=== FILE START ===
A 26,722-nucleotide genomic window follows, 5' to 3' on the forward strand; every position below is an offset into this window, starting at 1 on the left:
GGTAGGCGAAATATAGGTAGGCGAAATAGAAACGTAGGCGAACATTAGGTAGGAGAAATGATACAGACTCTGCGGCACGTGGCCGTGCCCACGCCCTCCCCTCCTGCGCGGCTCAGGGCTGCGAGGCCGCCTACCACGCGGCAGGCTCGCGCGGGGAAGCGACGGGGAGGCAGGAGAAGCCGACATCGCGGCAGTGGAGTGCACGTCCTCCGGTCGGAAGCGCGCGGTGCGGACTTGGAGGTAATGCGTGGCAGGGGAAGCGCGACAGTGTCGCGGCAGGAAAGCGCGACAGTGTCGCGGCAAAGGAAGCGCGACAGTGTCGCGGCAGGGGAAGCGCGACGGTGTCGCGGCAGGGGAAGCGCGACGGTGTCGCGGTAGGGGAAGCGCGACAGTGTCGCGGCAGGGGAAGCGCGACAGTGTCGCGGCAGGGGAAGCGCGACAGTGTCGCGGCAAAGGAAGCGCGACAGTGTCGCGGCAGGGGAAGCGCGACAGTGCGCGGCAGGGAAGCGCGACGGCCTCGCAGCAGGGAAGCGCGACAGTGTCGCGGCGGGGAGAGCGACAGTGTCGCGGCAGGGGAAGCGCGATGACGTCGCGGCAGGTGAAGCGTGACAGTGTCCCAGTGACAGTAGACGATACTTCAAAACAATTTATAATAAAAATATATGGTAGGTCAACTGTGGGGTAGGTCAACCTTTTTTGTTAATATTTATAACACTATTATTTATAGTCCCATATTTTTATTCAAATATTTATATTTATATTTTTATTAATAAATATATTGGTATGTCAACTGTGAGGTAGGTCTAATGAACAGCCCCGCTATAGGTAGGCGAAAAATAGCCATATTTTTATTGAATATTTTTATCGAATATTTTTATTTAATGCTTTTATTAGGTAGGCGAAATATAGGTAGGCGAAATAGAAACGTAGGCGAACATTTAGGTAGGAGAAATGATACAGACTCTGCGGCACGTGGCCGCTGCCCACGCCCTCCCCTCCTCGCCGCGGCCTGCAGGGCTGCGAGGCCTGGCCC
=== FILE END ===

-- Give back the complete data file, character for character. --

A 26,722-nucleotide genomic window follows, 5' to 3' on the forward strand; every position below is an offset into this window, starting at 1 on the left:
GGTAGGCGAAATATAGGTAGGCGAAATAGAAACGTAGGCGAACATTAGGTAGGAGAAATGATACAGACTCTGCGGCACGTGGCCGTGCCCACGCCCTCCCCTCCTGCGCGGCTCAGGGCTGCGAGGCCGCCTACCACGCGGCAGGCTCGCGCGGGGAAGCGACGGGGAGGCAGGAGAAGCCGACATCGCGGCAGTGGAGTGCACGTCCTCCGGTCGGAAGCGCGCGGTGCGGACTTGGAGGTAATGCGTGGCAGGGGAAGCGCGACAGTGTCGCGGCAGGAAAGCGCGACAGTGTCGCGGCAAAGGAAGCGCGACAGTGTCGCGGCAGGGGAAGCGCGACGGTGTCGCGGCAGGGGAAGCGCGACGGTGTCGCGGTAGGGGAAGCGCGACAGTGTCGCGGCAGGGGAAGCGCGACAGTGTCGCGGCAGGGGAAGCGCGACAGTGTCGCGGCAAAGGAAGCGCGACAGTGTCGCGGCAGGGGAAGCGCGACAGTGCGCGGCAGGGAAGCGCGACGGCCTCGCAGCAGGGAAGCGCGACAGTGTCGCGGCGGGGAGAGCGACAGTGTCGCGGCAGGGGAAGCGCGATGACGTCGCGGCAGGTGAAGCGTGACAGTGTCCCAGTGACAGTAGACGATACTTCAAAACAATTTATAATAAAAATATATGGTAGGTCAACTGTGGGGTAGGTCAACCTTTTTTGTTAATATTTATAACACTATTATTTATAGTCCCATATTTTTATTCAAATATTTATATTTATATTTTTATTAATAAATATATTGGTATGTCAACTGTGAGGTAGGTCTAATGAACAGCCCCGCTATAGGTAGGCGAAAAATAGCCATATTTTTATTGAATATTTTTATCGAATATTTTTATTTAATGCTTTTATTAGGTAGGCGAAATATAGGTAGGCGAAATAGAAACGTAGGCGAACATTTAGGTAGGAGAAATGATACAGACTCTGCGGCACGTGGCCGCTGCCCACGCCCTCCCCTCCTCGCCGCGGCCTGCAGGGCTGCGAGGCCTGGCCC